The successor to the Bugatti Chiron will be unveiled in June 2024, and underneath its coupé shape will once again be a 16-cylinder engine. It will no longer be arranged in a W but in a V, which is virtually the same as having two in-line 8-cylinder engines side by side. Imagine the scene when you open the bonnet and find yourself in front of such a 'monster'. An engine around a metre long, as Mate Rimac (the company's CEO) told the Financial Times Future of the Car event in London.

During the meeting, the Croatian executive gave a few details about the new Bugatti hypercar, its engine and the fate that awaited it before Rimac bought 55% of the shares from the Volkswagen group.

Distinctive and unique

Let's start in order. What will the new Bugatti hypercar look like? Rimac has stated that the shape will be an evolution of the Chiron, which itself is very close aesthetically (and not only) to the Veyron. This stylistic continuity will maintain the coupé's imposing bodywork.

An element that Volkswagen's top management had dismissed at the time, concentrating on an electric SUV coupé. Strangely enough, it was Mate Rimac himself who changed all that, going all electric, founding the company that bears his name and becoming a supplier to other manufacturers.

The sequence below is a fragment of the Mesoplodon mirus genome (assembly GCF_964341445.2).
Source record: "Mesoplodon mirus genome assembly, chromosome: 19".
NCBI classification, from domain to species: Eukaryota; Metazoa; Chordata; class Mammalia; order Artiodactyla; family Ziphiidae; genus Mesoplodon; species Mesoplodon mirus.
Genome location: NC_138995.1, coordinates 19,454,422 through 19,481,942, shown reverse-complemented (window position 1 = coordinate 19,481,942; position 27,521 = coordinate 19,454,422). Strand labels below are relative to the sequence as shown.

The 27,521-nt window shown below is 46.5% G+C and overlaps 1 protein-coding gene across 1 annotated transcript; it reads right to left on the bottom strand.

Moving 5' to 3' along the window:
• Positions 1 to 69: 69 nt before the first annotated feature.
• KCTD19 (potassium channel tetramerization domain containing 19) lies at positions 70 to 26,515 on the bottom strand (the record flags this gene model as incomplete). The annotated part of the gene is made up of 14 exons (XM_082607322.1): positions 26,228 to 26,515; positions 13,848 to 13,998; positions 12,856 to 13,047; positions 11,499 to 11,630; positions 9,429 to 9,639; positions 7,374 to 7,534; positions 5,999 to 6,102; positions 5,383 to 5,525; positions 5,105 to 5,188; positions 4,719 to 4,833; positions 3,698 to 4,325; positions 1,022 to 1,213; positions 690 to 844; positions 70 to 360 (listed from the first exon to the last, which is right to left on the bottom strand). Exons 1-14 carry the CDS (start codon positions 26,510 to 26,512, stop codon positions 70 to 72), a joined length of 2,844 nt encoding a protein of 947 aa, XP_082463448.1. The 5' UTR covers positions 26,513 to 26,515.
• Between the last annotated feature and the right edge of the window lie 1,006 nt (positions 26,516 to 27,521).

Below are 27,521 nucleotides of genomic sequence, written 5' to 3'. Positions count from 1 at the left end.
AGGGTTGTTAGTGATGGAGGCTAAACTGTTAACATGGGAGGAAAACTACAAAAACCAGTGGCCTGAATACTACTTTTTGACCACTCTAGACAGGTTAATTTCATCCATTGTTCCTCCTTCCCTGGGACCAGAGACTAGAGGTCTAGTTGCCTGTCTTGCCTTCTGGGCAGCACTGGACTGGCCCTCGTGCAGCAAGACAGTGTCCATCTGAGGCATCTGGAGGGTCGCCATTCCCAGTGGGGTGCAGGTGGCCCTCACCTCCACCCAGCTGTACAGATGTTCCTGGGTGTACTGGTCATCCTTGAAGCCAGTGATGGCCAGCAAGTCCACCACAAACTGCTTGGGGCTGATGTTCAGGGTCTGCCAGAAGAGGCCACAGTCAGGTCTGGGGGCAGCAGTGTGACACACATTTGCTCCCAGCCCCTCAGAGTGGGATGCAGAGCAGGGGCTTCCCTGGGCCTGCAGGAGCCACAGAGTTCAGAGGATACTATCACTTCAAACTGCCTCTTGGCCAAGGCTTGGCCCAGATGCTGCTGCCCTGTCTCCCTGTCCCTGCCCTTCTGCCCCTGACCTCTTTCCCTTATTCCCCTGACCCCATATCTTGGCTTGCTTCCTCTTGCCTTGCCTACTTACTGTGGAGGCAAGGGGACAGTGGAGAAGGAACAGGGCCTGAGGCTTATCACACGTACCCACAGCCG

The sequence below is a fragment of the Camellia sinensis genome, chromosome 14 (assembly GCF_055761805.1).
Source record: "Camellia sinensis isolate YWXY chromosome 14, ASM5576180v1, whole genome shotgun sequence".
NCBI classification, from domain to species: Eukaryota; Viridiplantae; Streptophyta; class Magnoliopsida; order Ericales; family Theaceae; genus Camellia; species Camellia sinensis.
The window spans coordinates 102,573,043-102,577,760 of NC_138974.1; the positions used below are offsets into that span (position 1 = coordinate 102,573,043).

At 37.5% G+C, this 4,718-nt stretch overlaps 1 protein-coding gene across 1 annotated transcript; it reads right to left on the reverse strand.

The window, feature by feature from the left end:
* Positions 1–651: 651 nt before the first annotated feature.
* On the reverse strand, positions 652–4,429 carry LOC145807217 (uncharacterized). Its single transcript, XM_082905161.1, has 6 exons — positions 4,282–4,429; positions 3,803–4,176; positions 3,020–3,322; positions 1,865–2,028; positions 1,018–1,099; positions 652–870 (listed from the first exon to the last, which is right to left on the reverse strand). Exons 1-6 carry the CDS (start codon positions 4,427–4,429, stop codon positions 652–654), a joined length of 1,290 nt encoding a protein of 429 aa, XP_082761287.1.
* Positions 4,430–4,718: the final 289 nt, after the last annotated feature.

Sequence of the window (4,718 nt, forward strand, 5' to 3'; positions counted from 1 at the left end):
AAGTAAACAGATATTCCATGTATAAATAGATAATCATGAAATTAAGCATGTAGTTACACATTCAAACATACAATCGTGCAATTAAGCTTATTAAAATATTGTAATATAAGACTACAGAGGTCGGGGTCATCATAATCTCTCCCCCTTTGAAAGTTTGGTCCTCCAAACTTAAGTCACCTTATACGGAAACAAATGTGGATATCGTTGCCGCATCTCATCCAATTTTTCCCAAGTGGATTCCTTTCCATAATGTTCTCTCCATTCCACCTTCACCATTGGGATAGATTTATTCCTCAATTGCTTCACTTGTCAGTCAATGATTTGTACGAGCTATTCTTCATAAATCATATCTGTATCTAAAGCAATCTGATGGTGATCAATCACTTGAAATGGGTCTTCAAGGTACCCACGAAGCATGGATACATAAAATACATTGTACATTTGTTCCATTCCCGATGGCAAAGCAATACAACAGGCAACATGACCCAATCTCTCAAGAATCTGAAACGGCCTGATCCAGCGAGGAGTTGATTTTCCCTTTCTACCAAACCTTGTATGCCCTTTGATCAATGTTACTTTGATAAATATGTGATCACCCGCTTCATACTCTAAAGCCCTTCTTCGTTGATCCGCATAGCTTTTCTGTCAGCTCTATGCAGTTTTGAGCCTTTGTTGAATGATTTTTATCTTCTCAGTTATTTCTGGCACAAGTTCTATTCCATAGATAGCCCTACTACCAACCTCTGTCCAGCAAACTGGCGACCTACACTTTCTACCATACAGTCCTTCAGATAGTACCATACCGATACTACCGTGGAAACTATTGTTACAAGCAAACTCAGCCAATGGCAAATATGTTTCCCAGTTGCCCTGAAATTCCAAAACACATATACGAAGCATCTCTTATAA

From a certain point of view, electric power would have been more practical to use, as it would have been possible to rely on the Nevera's powertrain, which could then have been customised with a dedicated body or perhaps opted for a plug-in hybrid V8. But Rimac's thoughts (and those of all enthusiasts) can be summed up in one simple sentence: "If it's comparable to other cars, it's not a Bugatti".

Video presentation of the Bugatti V16 engine

Engine length

Let's return to the engine of the next Bugatti. As we said, it will be a V16 40 cm longer than the W16, and it won't just change the cylinder layout. There will be two major differences.

Firstly, the Bugatti V16 will be naturally aspirated. There will be no quadruple turbo like on the Veyron and Chiron, confirming what had been rumoured for some time. Listening to the sound of the car, the presence of a naturally-aspirated engine was almost taken for granted, but now we know for sure.

The second major difference is the presence of electrification. We still don't know whether it will be a light hybrid module or a rechargeable powertrain, which is bigger and heavier. It is almost certain, however, that power will exceed the 1,500 PS of the 'basic' Chiron, and that it will undergo further development over the course of its history. Perhaps it will try to win the title of fastest production car in the world.

And the name? The teaser video above is called 'For Eternity'. Who knows, maybe next month we'll see the debut of the Bugatti 'Eternity'.